Chris
Reply to
Chris
"Chris Wilson" wrote
Gaugemaster's Prodigy is not British - it's produced by Model Rectifier Corporation (MRC) in the USA. Some people seem to rate ZTC, but others I've heard have regretted buying it.
I use a Lenz Compact with an add wireless controller from ESU and am impressed, but I wouldn't use this if I wanted to control points - I'd go for the higher spec Set 100.
I think as Ian J suggests, it may be worth waiting to see whether the Bachmann Dynamis delivers all it promises. Whilst it may not be too revolutionary, the promise of wireless control and a very competitive price makes it worth looking at.
Hornby's system seems to want to lock you into their own products and after all the comments I've heard over the past few months (very few of which are favourable) I think I'd give it a very wide berth.
John.
Reply to
John Turner
Against the tide again - Do they 'eck ! and theres been lots of unfair negative spin.
Got round to installing decoders in a couple of shunters and had a few sessions of a few minutes play with my Hornby Elite. Gave a demo to my tot and his school mate of the shunters doing a dance on small oval. Very brave cos first time tried it and these 6 year olds are sometimes a bit critical and always have a short attention span. Shunters going towards each other, then away, one fast one slow, swap speeds, stop one, start it, change speed - everything. Was a doddle, perfect demo, tot wide eyed, lots of wows.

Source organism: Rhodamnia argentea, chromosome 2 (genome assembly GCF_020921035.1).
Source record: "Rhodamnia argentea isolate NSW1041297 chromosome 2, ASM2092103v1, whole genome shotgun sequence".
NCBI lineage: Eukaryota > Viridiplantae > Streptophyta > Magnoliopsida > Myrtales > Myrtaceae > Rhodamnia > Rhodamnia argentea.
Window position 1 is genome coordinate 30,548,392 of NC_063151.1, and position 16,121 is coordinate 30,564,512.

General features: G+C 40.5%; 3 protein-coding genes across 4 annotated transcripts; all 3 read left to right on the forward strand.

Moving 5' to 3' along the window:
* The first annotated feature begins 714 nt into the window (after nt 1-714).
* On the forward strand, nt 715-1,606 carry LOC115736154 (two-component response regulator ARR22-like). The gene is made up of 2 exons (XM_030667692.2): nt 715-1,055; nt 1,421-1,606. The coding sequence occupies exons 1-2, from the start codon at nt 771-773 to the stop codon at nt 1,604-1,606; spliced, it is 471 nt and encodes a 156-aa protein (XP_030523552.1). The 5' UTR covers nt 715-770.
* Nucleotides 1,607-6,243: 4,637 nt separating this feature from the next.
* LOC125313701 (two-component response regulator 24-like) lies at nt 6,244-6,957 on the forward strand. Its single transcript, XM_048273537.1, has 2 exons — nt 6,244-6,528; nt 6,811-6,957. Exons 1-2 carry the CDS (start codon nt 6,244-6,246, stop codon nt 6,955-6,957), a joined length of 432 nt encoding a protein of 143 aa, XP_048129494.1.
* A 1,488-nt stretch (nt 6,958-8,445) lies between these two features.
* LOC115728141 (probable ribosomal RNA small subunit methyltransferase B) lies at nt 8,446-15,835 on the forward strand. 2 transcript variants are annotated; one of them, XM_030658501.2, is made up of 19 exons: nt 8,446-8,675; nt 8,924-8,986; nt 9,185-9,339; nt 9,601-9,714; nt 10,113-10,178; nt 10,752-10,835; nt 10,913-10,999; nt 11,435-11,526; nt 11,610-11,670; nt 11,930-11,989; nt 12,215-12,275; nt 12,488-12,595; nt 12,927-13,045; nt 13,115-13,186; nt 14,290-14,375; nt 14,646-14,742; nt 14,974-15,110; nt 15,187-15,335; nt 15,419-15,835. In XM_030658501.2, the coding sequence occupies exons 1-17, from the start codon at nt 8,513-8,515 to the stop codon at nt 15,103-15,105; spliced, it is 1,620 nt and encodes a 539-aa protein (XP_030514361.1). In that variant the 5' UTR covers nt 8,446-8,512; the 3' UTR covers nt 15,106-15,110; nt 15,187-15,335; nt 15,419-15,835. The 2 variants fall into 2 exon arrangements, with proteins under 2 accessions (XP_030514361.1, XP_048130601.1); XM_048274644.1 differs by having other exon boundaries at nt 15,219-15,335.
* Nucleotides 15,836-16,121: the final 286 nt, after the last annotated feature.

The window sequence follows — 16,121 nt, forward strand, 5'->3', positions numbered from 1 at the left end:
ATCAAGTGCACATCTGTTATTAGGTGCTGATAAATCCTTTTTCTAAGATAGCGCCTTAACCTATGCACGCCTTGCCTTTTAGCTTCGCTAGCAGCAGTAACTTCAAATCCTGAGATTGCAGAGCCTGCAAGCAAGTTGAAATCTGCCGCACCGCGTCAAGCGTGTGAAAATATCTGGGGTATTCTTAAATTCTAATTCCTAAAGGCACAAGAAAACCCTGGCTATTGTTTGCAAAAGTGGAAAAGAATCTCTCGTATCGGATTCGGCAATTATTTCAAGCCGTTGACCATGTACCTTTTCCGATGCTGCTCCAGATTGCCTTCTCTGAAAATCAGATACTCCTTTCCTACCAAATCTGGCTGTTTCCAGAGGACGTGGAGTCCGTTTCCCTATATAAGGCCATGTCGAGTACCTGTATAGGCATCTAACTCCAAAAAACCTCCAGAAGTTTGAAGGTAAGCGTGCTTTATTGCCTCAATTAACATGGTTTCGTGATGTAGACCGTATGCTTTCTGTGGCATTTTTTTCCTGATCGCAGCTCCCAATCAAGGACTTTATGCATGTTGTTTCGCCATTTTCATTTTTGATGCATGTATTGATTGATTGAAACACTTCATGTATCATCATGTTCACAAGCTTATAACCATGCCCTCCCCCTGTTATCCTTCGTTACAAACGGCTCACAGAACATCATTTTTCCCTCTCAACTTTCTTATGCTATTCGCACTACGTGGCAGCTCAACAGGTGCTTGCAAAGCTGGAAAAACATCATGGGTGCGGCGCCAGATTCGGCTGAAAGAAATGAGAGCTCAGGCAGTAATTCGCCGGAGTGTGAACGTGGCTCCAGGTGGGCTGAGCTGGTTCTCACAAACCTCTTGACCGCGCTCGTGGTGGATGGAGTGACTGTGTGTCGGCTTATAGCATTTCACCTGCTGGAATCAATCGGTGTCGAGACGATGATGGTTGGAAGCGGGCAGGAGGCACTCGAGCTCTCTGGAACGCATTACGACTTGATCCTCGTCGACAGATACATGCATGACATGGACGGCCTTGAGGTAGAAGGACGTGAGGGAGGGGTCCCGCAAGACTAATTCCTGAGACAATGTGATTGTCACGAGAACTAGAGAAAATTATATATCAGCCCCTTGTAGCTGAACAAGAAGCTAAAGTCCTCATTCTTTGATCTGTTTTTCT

Dual control knobs are excellent, spin the dial and watch them go accelerating to required speed. To anyone waiting for Bachmann system, dont bother, youre wasting months and months (and months...) of playtime.
Cheers, Simon
Reply to
simon
"simon" wrote
I've only reported what I've read. Strange though that very few people in the know are commenting favourably or recommending the Hornby system. That must tell you something!
John.
Reply to
John Turner
Some will *always* buy the cheapest product that will get them by and they will overlook any (if any) disadvantages.
Reply to
Kevin Martin
Chris wrote in news:7NidnWdHKO snipped-for-privacy@bt.com:
...